There is little information on the concordance of family members' views of their own family functioning. This study, using a convenience sample, measured family APGAR in 70 respondents from 30 families. Lower individual family APGAR score, indicating poorer satisfaction with family functioning, was significantly correlated with poorer individual spirits, greater degree of recent individual stress, poorer subjective rating of health, greater number of office visits and increased no-shows. The mean family APGAR score per family and the female head of household family APGAR score showed higher correlation with more outcome measures than did individual family APGAR scores. Although based on a small pilot experience, the findings suggest that instead of having to obtain family APGAR scores from each family member, a major effort for any primary care practice, an estimate of satisfaction with family functioning by the female head of household may provide a comparable assessment for most purposes.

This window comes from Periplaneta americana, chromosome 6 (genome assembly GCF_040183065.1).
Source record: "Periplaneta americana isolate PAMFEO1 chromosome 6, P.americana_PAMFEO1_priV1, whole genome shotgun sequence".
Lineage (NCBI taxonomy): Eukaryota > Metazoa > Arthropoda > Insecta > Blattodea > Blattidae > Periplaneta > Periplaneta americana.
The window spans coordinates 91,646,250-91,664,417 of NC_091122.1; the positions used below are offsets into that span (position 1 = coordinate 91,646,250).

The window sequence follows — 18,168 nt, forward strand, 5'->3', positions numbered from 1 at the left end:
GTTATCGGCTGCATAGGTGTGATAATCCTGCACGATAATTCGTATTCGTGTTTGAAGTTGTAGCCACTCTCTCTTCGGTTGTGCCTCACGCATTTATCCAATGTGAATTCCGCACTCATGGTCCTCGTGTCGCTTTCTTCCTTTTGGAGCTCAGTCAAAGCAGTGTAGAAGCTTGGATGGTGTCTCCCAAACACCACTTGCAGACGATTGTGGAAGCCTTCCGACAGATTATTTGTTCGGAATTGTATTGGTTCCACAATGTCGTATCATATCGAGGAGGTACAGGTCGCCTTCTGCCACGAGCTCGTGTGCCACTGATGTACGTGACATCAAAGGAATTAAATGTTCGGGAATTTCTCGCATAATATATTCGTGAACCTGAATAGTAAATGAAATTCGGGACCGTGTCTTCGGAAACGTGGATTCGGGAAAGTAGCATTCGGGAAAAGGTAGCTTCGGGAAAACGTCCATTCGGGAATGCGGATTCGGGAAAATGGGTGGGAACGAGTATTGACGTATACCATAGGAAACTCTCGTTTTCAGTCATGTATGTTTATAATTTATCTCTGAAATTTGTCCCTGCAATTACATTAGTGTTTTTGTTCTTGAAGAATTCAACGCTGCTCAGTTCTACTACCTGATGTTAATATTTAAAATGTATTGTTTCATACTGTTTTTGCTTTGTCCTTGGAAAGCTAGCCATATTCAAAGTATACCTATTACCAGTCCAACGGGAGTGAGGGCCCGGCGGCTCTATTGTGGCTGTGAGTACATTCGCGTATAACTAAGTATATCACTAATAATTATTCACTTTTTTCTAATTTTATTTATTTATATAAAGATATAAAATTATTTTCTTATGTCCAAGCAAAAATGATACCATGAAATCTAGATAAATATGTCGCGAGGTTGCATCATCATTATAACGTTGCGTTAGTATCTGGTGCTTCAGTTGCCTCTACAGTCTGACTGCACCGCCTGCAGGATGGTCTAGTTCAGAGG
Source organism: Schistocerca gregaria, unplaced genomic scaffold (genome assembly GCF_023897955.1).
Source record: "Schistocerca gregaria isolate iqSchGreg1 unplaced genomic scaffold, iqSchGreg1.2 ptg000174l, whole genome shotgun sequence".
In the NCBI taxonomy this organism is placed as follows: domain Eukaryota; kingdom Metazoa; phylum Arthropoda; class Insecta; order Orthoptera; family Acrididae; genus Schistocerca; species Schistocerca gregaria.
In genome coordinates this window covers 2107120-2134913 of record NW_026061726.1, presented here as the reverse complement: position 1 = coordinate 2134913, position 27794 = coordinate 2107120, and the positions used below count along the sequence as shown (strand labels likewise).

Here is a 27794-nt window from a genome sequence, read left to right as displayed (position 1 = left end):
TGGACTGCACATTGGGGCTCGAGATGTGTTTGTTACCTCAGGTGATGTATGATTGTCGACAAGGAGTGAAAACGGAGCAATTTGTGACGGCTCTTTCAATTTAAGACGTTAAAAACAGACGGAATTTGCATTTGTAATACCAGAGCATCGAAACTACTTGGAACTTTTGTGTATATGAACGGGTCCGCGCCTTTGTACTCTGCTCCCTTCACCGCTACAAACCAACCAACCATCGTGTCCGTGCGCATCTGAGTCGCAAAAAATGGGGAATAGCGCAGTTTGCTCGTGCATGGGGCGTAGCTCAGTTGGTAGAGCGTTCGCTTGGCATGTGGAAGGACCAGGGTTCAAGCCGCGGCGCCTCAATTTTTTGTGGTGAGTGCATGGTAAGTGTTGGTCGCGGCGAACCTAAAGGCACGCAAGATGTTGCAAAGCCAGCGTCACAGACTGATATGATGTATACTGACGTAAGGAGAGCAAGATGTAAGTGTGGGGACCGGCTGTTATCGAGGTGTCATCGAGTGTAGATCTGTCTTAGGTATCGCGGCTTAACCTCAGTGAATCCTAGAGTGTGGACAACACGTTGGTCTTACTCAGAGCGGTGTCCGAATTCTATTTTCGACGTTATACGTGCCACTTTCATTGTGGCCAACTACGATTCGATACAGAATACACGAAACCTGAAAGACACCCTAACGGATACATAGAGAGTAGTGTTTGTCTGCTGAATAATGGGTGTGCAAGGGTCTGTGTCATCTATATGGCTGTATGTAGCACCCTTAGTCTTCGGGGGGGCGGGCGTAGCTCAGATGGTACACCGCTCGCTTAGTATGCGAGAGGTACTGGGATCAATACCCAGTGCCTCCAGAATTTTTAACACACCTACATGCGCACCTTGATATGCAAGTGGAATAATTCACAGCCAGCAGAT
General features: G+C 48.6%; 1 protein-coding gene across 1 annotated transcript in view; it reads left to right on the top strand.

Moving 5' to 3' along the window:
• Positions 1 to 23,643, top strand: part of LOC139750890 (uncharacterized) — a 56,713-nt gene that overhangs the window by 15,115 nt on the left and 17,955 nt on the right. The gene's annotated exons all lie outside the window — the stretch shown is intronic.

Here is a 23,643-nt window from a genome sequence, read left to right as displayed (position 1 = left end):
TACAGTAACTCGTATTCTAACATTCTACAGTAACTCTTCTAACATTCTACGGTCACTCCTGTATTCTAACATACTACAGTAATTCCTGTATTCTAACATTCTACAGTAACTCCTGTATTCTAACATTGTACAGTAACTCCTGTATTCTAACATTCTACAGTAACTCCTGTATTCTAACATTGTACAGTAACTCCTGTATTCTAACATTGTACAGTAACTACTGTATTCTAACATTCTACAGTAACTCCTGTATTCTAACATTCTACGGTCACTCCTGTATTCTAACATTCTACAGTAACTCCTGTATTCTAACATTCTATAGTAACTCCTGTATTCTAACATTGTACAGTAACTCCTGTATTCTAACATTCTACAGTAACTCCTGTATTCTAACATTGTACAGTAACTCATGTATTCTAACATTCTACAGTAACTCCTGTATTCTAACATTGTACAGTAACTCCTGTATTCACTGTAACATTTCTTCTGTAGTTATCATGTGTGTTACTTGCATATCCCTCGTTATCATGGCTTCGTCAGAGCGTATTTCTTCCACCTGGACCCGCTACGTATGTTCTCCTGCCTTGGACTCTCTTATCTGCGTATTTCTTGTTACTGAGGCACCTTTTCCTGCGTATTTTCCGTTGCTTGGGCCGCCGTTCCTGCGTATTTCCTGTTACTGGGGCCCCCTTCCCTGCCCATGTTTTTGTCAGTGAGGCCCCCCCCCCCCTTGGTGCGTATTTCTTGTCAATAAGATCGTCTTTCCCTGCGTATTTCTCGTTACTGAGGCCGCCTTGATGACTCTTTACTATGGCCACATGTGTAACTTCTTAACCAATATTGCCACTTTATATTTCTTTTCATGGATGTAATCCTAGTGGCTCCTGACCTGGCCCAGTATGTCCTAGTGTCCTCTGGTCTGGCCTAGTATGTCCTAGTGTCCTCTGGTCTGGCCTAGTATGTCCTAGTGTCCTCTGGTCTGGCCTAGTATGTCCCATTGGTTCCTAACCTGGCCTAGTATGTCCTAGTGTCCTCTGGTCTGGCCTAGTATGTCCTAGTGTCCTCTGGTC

|Original language||English (US)|
|Number of pages||8|
|Journal||Families, Systems and Health|
|State||Published - Jan 1 1998|
ASJC Scopus subject areas
- Applied Psychology
- Psychiatry and Mental health